detectable in 3-month-old Ceacam1-deficient mice, we measured an increased
concentration of OPG in 6-month-old mice, pointing towards an age-dependent
compensatory regulation in vivo in the light of enhanced osteoclastogenesis. This
assumption was confirmed in vitro, were we detected normal expression of Tnfsf11
and Tnfrsf11b, encoding RANKL and OPG, in primary osteoblasts at day 10 of
differentiation (S3 Figure).
Investigating the possibility of cell-autonomous defects in these mice, we next
differentiated WT and Ceacam1-deficient bone marrow cells into osteoblasts and
Fig. 2. Decreased trabecular bone mass in 6-month-old mice lacking Ceacam1. (A) Von Kossa staining of non-decalcified spine sections from controls
(Ceacam1+/+, Ceacam10+/+) and Ceacam1- or Ceacam10-deficient mice (Ceacam1-/-, Ceacam10-/-). Histomorphometric quantification of the trabecular
bone volume (BV/TV, bone volume per tissue volume), trabecular number (Tb.N.), trabecular thickness (Tb.Th.) and trabecular separation (Tb.Sp.). All bars
represent mean SD (n55 mice per group). Asterisks indicate statistically significant differences (p,0.05).
osteoclasts ex vivo. Von Kossa staining at day 10 of differentiation revealed a
normal formation of mineralized nodules in Ceacam1-deficient osteoblast
cultures (Fig. 5A). Likewise, the assessment of alizarin red staining demonstrated
regular extracellular matrix mineralization in osteoblasts derived from
Ceacam1deficient mice. In addition, normal levels of intracellular alkaline phosphatase
Fig. 3. Analysis of long bones derived from 6-month-old mice lacking Ceacam1. (A) Von Kossa staining of non-decalcified tibia sections from controls
(Ceacam1+/+) and Ceacam1-deficient mice (Ceacam1-/-) and histomorphometric quantification of the trabecular bone volume (BV/TV) and trabecular
number (Tb.N.) below. (B) mCT scanning of femora derived from the same mice. Mean femoral diameter and cortical thickness (C.Th.) are indicated below.
All bars represent mean SD (n55 mice per group). Asterisks indicate statistically significant differences (p,0.05).
Fig. 4. Increased osteoclastogenesis in mice lacking Ceacam1. (A) Histomorphometric quantification of the osteoblast number per bone perimeter
(ObN/BPm), osteoblast surface per bone surface (ObS/BS) and the bone formation rate per bone surface (BFR/BS). (B) Quantification of the osteoclast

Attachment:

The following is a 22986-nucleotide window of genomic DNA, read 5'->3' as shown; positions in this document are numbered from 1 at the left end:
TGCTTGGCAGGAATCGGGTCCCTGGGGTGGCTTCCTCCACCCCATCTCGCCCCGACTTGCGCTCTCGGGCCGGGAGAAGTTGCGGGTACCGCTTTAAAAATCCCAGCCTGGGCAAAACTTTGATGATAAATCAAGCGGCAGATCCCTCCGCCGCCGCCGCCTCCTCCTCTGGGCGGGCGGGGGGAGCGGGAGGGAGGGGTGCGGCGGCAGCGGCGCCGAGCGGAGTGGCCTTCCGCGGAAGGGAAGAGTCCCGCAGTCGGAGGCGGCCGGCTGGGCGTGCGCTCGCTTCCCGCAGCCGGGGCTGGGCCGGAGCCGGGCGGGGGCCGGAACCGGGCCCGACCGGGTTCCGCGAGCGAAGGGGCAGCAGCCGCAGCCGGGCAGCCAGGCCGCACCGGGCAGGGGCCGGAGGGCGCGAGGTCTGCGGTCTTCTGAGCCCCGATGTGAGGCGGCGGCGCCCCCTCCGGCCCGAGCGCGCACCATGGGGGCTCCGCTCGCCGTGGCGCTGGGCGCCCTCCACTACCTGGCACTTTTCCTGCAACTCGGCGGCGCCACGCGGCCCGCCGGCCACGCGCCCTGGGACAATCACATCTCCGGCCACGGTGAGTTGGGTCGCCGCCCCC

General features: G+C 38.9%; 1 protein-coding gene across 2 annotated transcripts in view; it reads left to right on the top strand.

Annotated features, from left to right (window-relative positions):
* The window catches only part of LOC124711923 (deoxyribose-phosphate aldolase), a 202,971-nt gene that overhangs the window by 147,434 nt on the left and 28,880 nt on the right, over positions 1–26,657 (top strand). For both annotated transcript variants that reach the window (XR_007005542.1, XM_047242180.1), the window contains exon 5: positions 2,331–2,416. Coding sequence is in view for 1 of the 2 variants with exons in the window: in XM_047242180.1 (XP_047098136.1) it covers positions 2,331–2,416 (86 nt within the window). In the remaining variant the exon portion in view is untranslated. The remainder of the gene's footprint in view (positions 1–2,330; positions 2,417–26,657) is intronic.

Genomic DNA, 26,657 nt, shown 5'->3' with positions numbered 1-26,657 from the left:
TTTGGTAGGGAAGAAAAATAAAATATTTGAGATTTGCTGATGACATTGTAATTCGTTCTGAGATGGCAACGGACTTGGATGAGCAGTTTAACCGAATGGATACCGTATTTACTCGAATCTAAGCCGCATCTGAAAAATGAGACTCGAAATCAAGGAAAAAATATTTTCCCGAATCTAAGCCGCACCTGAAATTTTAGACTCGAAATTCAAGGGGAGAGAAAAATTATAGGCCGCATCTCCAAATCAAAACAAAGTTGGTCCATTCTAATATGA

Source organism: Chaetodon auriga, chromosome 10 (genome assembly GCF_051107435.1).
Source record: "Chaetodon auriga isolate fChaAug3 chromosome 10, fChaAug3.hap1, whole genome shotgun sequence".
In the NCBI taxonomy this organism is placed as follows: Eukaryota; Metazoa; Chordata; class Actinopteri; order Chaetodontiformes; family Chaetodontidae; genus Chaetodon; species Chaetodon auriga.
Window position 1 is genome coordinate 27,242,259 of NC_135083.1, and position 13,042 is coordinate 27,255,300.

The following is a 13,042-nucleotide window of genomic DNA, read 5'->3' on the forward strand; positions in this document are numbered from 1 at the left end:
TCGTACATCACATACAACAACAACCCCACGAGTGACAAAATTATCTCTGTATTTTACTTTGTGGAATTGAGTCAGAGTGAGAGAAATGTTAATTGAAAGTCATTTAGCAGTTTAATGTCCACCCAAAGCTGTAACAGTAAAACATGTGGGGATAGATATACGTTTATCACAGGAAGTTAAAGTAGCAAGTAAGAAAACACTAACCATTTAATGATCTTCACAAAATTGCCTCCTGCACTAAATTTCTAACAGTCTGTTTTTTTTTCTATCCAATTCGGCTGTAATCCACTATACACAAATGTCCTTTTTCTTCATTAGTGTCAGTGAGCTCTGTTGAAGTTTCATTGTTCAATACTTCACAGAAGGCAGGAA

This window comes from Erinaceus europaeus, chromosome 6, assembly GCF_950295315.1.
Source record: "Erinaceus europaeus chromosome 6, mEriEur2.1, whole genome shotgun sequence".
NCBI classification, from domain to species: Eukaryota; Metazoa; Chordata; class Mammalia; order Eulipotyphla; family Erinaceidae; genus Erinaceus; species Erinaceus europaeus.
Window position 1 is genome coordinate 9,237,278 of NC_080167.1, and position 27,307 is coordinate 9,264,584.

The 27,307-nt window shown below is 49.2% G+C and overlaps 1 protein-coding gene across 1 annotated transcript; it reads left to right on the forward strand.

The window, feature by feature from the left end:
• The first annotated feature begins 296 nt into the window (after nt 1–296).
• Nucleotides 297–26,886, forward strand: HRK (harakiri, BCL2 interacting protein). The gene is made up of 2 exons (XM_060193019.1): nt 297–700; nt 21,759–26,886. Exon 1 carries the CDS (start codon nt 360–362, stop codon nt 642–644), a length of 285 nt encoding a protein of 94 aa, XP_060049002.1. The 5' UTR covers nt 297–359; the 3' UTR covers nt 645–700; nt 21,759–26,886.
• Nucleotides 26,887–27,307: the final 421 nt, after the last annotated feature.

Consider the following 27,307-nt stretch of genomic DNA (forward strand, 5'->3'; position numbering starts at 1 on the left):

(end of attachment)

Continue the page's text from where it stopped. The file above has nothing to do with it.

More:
number per bone perimeter (OcN/BPm), osteoclast surface per bone surface (OcS/BS). (C) Quantification of serum crosslaps. All bars represent mean
SD (n55 mice per group). Asterisks indicate statistically significant differences (p,0.05).
Fig. 5. Accelerated osteoclast formation in bone marrow cells lacking Ceacam1. (A) Alizarin red and von Kossa staining of mineralized matrix and
nodules, respectively, in osteoblast cultures at day 10 of differentiation. The quantification of Alizarin red staining extracellular matrix mineralization is
indicated on the right. (B) Quantification of intracellular alkaline phosphatase activity in bone marrow-derived osteoblast cultures at day 10 of differentiation.
(C) TRAP activity staining of terminally differentiated osteoclasts. The quantification of TRAP-positive, multinuclear osteoclasts is given on the right. (D)
Immunofluorescence using DAPI (nucleus) and Phalloidin (actin) staining of osteoclast cultures at day 7 of differentiation. The quantification of the number of
nuclei per osteoclast (Nuclei/Oc) is indicated on the right. (E) qRT-PCR expression analysis of the indicated genes (Acp5, Tartrate-resistant acid
phosphatase; Tmf7sf4, DC-STAMP, dendrocyte-expressed seven transmembrane protein; NF-kB, nuclear factor kappa-light-chain-enhancer of activated
Bcells; Nfat1c, nuclear factor of activated T-cells, cytoplasmic, calcineurin-dependent 1, Tnfrsf11a, receptor activator of nuclear factor kB, Rank; c-Fos, FBJ
osteosarcoma oncogene; and Calcr, Calcitonin receptor) at day 0, 3, 4 and 7 of osteoclast differentiation. All bars represent mean SD (n53 cultures per
group). Asterisks indicate statistically significant differences (p,0.05).
activity were measured, ruling out a functional osteoblast defect caused by
Ceacam1-deficiency (Fig. 5B). In contrast, TRAP-activity staining of
Ceacam1deficient bone marrow cells cultured in the presence of M-CSF and RANKL
displayed a marked increase in osteoclastogenesis at day 7 of differentiation
(Fig. 5C), while no alteration in the number of nuclei per osteoclast could be
detected by immunofluorescence (Fig. 5D). To understand this effect on the
molecular level, we finally screened for differentially expressed genes essential for
osteoclast differentiation and function. On day 0 of differentiation, no significant